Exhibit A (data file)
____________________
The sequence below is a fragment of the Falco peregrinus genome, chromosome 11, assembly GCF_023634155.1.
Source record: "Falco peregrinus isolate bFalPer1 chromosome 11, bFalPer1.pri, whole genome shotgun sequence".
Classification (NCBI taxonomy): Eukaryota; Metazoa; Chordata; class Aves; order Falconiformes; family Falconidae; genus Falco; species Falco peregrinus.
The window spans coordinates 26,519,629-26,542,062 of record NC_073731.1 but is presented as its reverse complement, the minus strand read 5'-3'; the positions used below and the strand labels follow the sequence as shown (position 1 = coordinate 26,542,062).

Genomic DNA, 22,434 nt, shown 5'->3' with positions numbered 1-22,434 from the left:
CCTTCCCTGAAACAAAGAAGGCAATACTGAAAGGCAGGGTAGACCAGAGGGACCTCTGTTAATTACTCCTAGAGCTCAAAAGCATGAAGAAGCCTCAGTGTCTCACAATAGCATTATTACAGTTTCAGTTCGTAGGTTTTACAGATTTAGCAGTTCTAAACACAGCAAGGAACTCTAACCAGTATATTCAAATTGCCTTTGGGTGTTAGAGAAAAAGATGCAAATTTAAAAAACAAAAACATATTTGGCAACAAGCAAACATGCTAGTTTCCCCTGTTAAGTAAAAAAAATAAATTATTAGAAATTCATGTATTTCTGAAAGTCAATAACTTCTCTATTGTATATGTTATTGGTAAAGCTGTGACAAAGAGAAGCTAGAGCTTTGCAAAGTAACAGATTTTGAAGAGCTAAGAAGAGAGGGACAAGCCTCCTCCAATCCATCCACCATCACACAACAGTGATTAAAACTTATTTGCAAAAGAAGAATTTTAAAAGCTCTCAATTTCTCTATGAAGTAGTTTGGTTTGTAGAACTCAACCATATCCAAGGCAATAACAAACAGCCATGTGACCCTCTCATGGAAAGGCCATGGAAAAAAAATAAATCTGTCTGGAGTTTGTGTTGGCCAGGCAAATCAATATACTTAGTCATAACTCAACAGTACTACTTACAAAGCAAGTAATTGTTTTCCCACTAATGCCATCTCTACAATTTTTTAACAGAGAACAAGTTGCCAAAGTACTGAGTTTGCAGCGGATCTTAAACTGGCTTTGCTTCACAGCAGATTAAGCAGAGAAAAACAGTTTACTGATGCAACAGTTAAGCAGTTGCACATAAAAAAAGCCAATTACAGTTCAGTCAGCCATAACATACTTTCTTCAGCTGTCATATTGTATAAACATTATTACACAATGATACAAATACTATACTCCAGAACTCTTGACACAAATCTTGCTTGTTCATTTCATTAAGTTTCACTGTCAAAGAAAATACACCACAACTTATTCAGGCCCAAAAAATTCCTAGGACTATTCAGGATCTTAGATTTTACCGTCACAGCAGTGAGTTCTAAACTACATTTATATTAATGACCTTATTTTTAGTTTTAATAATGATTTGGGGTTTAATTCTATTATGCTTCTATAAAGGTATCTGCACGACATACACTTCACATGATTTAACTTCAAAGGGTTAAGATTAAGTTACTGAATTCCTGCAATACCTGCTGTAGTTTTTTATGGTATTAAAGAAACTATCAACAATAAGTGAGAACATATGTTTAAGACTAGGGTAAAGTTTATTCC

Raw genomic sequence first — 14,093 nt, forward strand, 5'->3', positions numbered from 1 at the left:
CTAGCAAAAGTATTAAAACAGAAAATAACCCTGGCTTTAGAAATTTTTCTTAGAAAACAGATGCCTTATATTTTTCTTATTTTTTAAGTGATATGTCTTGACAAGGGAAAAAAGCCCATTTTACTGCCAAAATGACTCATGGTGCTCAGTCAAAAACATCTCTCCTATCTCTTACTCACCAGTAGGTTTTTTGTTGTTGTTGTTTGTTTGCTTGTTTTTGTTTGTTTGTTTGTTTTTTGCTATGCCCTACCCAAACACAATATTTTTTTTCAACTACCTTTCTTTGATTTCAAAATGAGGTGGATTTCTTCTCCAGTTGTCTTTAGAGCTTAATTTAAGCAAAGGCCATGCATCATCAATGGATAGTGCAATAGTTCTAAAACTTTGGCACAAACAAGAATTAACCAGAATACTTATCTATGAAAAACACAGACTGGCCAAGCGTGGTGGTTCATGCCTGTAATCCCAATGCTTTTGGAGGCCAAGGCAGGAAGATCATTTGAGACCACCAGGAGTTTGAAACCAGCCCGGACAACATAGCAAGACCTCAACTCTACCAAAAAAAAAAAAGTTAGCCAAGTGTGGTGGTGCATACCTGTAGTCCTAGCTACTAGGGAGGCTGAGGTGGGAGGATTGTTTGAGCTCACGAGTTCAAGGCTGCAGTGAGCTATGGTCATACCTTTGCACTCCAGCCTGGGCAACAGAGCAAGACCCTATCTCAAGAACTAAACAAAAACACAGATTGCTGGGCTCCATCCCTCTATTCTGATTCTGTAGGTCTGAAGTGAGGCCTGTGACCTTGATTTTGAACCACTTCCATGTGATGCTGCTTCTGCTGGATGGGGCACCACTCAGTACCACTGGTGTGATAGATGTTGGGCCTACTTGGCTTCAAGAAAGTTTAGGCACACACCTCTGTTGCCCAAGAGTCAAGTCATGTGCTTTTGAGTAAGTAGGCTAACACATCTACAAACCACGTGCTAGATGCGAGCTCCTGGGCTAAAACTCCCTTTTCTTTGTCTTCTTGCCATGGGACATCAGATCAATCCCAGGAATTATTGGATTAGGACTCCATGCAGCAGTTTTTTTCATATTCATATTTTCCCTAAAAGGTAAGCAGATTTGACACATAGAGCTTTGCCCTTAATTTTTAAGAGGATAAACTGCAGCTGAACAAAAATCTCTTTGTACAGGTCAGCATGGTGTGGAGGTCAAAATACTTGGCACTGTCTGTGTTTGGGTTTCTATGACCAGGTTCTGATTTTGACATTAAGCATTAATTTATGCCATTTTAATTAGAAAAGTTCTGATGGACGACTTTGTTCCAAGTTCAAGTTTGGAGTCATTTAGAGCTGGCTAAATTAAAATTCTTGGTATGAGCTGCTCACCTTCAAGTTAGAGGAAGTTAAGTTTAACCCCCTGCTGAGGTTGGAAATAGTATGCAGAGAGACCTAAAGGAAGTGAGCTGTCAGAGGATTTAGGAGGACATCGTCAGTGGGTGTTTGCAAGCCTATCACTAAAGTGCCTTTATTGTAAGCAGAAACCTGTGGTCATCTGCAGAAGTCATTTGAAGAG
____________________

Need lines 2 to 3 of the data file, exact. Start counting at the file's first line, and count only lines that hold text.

Source record: "Falco peregrinus isolate bFalPer1 chromosome 11, bFalPer1.pri, whole genome shotgun sequence".
Classification (NCBI taxonomy): Eukaryota; Metazoa; Chordata; class Aves; order Falconiformes; family Falconidae; genus Falco; species Falco peregrinus.